Over and over again, madmen prove they can control the world's attention by terrorizing the innocent. It's happening again, in the powder keg that is the Balkans, as Slobodan Milosevic sets out to decimate people he hates.

The disintegration of the Serb province of Kosovo was the Bush administration's worst fear in the Balkans, prompting then-President Bush to warn Milosevic in December 1992 not to start trouble there. Kosovo, once a part of the old Yugloslavia and the homeland of the Serbs, now is 90 percent ethnic Albanians, and they are unhappy being part of Serbia. Led by the often ruthless Kosovar Liberation Army, the Albanians have been rebelling in an effort to be independent.Serbia, with control over the massive and formidable old Yugoslav army set up by the Communist dictator Tito, is quelling the uprising in Kosovo. It's using the same "ethnic cleansing" approach applied so ferociously in Bosnia under the direction of Yugoslav president Milosevic. Through his actions in Slovenia, in Croatia, in Bosnia and now in Kosovo, Milosevic meets every definition of the term "war criminal."

When Europe and the United States dithered so pathetically about what to do in Bosnia despite mass rapes, concentration camps and Nazi-style mass graves, the line in the sand they drew was Kosovo. Eventually, NATO went into Bosnia and there made pledges of "never again."

"Never" didn't last very long.

Now thousands of Albanians are fleeing for their lives into the mountains, across the border into Albania and Macedonia or wherever they can escape the rifles and cruelty of Serbian soldiers and police. Sometimes they have nothing but the clothes they are wearing. Children are getting lost from parents. Makeshift refugee centers are overwhelmed.

NATO decided to warn the Serb attackers with mock bombing runs, launching U.S., French and British planes in a show of force while diplomatic efforts are ratcheted up to try to calm the situation before the whole region goes up in flames. The idea is to warn Milosevic, sitting in Belgrade directing his soldiers like pieces on a chessboard, to back down.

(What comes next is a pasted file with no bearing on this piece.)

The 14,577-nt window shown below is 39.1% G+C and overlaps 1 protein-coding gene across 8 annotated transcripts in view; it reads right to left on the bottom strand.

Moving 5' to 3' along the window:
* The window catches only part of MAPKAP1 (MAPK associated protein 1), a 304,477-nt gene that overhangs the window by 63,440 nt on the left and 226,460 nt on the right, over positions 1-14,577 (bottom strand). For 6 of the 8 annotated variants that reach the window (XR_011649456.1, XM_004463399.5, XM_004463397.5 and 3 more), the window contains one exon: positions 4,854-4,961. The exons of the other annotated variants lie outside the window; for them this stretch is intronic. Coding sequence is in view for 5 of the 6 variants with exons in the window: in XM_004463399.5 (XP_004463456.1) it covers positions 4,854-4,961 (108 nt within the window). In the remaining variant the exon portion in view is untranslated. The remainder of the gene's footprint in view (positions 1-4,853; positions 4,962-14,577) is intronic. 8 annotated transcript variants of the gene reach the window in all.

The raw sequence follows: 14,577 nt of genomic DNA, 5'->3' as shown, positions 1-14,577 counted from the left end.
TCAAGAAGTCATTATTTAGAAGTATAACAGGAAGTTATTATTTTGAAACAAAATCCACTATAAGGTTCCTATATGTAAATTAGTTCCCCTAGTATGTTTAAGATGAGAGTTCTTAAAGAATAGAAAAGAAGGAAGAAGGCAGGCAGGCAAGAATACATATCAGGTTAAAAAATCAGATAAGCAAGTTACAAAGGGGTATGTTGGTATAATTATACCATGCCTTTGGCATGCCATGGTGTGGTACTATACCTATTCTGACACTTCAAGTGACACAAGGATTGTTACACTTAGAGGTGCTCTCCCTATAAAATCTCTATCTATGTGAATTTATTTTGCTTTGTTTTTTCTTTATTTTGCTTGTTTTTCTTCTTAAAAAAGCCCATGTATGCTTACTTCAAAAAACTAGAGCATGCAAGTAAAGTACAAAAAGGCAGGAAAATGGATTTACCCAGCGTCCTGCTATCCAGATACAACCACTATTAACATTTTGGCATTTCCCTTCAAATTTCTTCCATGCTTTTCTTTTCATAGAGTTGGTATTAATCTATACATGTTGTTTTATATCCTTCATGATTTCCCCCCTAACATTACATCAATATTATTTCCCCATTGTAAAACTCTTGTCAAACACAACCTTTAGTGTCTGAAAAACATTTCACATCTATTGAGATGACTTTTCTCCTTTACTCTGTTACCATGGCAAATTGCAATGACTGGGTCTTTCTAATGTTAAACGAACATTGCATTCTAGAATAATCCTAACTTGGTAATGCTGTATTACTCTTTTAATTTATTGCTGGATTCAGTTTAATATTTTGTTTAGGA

If he doesn't listen, NATO promises to strike actual targets and possibly send ground forces into Kosovo.

NATO wants a cease-fire and an end to the repression of Albanians in Kosovo and negotiations with separatist forces in Kosovo aimed at ending tensions. The United States wants "autonomy" for ethnic Albanians in Kosovo but does not favor independence on grounds it would be destabilizing.

However, the recent history of the threat of force isn't encouraging. Threats of force didn't prevent genocide in Bosnia. That other madman, Saddam Hussein, did not back down before the 1991 gulf war. A lot of people died, and he's still giving the United States and the United Nations headaches.

It's hard for Americans to care about war so far away in a province most have never heard about until recently. But just as American soldiers - men and women - are in Bosnia and Macedonia, they could be sent to Kosovo. Clinton has not ruled out the use of American troops in Kosovo, although it's definitely not something he wants or intends to do.

It all may be out of Clinton's control. If the violence in Kosovo escalates, overnight there could be a dangerous, widespread Balkan conflict, the White House, NATO and Pope John Paul II agree. That's why Clinton is working on Russia and China to get their approval in the United Nations for a resolution calling for "all necessary means" to stop ethnic cleansing and the killing of innocents in Kosovo.

Or else, once more, history will repeat itself.